Ideally, this blog would showcase some incredible craftsmanship, but clearly there are technical issues with the shot; it’s blurred, his feet are cut off, etc. Instead, I like this shot because it highlights the funny, serendipitous and even surreal wold of street photography.

I took the shot because I liked the look; sunglasses with masked face.  But I couldn’t have anticipated that at the ‘decisive moment’ the bus would pass and create both a colourful background and more importantly a great subtext!  That’s what makes street photography such a humbling exercise. Some of the best shots work not due to great skill and composition but as a happy accident.

Comfort Zone 

Decided to challenge myself to shoot wider on the streets for a while. I normally use the Panny 20mm 1.7 or the Sigma 30mm 2.8, with the respective FF equivalence of 40mm & 60mm. 

So, I’ve purchased a second hand Panny 14mm 2.5 which gives the FF equivalent field of view of 28mm. 

It’s a tiny lens, not too much larger than a 10p.  Time will tell if I can get close enough to use it. 


I was walking with my camera in my hand, at my side. A guy came round the corner in front of me. He made a strange shout and then appeared to pose for me.  This was not the first time someone had acted like this, so I assumed he wanted me to take a picture.

So, I raised my camera and took a few shots. I was using an old Panasonic G3 and had been using the screen. When I raised the camera the viewfinder, therefore, did not switch on (I believe the automatic switch came with the G5). I couldn’t see him but I took a shot anyway.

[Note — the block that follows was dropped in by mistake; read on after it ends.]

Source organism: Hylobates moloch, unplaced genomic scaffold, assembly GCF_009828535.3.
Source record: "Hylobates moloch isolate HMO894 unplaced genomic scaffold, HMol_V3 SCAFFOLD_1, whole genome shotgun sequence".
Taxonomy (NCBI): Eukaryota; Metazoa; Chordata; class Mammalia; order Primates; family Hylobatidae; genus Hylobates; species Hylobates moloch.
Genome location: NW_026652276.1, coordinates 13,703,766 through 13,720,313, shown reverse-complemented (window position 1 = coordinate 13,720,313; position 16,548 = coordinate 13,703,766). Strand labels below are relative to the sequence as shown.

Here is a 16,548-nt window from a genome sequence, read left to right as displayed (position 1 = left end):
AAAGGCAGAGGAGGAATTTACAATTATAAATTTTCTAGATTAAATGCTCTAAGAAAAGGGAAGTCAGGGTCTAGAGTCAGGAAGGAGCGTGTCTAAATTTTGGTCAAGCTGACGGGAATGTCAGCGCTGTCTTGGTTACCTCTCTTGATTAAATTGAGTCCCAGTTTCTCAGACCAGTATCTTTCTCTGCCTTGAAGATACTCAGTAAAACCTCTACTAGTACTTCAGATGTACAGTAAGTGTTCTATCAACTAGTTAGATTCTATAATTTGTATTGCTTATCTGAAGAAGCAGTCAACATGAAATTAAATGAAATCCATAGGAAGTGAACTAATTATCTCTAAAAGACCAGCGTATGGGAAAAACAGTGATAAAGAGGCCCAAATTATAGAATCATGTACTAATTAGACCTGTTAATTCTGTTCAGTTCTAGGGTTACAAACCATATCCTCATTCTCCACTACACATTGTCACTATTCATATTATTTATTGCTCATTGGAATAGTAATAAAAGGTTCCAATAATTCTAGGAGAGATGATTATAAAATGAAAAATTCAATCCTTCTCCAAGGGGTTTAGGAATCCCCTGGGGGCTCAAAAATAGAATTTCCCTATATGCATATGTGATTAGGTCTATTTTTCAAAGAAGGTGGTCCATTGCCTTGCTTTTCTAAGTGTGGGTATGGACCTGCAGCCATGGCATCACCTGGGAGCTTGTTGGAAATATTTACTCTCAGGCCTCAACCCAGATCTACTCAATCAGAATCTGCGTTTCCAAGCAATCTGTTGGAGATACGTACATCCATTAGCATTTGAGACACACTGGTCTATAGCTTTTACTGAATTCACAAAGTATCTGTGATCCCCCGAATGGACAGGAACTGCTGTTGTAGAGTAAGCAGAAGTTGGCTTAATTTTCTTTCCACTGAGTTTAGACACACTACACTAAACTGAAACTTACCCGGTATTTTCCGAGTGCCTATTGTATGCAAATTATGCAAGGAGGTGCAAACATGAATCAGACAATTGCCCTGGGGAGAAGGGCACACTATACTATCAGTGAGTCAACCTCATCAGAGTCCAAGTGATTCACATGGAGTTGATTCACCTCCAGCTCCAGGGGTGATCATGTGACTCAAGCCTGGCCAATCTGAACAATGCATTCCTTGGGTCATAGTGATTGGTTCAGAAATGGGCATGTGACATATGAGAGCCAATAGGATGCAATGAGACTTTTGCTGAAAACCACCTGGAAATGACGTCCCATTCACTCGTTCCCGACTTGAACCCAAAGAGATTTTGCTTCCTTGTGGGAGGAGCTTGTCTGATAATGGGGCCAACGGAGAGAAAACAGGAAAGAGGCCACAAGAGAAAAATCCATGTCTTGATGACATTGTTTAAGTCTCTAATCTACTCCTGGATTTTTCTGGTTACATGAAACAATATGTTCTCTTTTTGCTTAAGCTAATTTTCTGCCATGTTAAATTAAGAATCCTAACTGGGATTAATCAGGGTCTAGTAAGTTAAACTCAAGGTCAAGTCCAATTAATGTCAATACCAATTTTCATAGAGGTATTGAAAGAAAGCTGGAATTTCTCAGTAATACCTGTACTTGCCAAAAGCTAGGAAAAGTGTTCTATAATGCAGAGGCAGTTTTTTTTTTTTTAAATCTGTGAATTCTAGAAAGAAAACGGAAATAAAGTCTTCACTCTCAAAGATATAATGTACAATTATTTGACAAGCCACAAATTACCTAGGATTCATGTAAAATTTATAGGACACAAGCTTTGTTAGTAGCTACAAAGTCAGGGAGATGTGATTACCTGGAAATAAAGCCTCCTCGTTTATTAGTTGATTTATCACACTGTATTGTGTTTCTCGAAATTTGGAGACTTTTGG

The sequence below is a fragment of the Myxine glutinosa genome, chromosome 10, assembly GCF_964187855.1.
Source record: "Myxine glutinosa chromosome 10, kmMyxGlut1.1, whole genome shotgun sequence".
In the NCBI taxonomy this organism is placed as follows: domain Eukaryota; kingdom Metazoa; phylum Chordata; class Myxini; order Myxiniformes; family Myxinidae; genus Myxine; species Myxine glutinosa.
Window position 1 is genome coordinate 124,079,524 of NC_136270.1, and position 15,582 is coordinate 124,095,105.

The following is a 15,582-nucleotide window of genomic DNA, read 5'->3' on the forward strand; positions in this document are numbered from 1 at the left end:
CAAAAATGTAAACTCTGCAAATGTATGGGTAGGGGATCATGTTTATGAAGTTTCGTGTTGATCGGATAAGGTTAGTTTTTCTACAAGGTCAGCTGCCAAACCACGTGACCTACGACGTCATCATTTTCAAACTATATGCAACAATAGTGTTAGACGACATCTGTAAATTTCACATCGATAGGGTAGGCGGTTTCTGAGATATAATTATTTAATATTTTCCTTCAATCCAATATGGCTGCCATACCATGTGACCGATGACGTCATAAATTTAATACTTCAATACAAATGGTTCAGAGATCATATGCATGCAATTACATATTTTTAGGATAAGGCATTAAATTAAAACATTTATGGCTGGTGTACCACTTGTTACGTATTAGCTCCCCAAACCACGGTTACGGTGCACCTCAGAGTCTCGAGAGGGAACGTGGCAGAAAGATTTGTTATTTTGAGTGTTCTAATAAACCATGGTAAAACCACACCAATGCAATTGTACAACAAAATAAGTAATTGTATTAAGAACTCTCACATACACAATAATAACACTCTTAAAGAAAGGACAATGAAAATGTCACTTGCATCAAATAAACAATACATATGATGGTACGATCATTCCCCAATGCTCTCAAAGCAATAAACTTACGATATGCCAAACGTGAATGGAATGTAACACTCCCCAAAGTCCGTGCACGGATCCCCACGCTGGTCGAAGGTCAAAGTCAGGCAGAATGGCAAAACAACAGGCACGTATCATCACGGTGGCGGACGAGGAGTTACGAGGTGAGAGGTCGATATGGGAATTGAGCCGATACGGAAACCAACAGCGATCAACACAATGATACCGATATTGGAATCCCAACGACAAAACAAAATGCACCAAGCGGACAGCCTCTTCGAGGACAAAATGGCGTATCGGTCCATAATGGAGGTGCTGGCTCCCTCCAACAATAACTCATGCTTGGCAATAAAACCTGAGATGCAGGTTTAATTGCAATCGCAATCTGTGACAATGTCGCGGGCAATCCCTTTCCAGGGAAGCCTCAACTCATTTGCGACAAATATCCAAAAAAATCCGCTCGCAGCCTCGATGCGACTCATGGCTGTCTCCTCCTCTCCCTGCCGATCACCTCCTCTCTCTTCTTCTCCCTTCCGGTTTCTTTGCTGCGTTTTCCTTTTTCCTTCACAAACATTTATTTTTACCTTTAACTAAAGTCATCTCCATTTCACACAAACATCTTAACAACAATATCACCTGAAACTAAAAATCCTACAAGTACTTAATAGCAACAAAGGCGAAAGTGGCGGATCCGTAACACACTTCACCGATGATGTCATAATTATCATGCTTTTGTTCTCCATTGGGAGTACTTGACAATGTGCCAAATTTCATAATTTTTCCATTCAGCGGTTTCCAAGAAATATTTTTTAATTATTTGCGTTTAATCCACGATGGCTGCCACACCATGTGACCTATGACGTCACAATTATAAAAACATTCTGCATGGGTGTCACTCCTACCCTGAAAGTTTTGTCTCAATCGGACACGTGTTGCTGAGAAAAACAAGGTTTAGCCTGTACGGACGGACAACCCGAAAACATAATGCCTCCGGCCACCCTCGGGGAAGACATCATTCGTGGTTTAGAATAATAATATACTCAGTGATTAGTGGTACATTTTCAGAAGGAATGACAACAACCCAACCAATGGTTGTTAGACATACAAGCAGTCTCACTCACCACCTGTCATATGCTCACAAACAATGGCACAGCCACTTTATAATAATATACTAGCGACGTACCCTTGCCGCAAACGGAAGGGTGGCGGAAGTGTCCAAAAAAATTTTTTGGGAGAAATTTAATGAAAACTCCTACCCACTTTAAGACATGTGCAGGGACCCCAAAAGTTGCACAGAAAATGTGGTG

When I lowered the camera I was surprised to see he was directly in front of me and not looking too happy. I turns out I had misunderstood his behaviour and he did not like it. He made that clear and exclaimed, ‘you should ask first!’ He then went on his way and I didn’t get a chance to explain my misunderstanding.

Many people don’t seem to mind too much if you take their photo, even without asking. On this occasion I thought I had been given permission, without asking. But it just goes to show there can be a confrontational side to street photography.

Fear and Proximity 

This is a friend of mine. She didn’t notice me as I arrived at her bus stop and I already had my camera so I thought I’d get a candid shot. 

I got in closer than normal, without sticking the lens right in her face. I also shot with the sigma 30mm f2.8 instead of my usual Pany 20mm f1.7. I prefer the framing of the 30mm and the ability to stand further back, but I often feel that it’s not wide enough for classic street photography.  

But the main reason I got in close it that I wasn’t afraid of the reaction I’d get. I knew if my subject noticed me she would be pleased not irritated.  It makes me wonder what type of shots I’d get if I overcame a fear of negative responses. 

Old school

A few years ago I picked up an old OM 50mm 1.8 with a mft adapter. It was fun to use and nice as a portrait lens (100mm equiv.)

The adapter was poor quality and eventually the coating started to come off. Concerned that it would mess up the inside of my camera I left the lens aside. 

So, yesterday I bought an old OM-10 and some ilford film to begin an experiment in going analogue. 

I’m not sure how the OM-10 will fair in street photography it has the loudest shutter action I’ve ever heard. But time will tell.

The image above shows the similarity between the OM-10 and the EM10.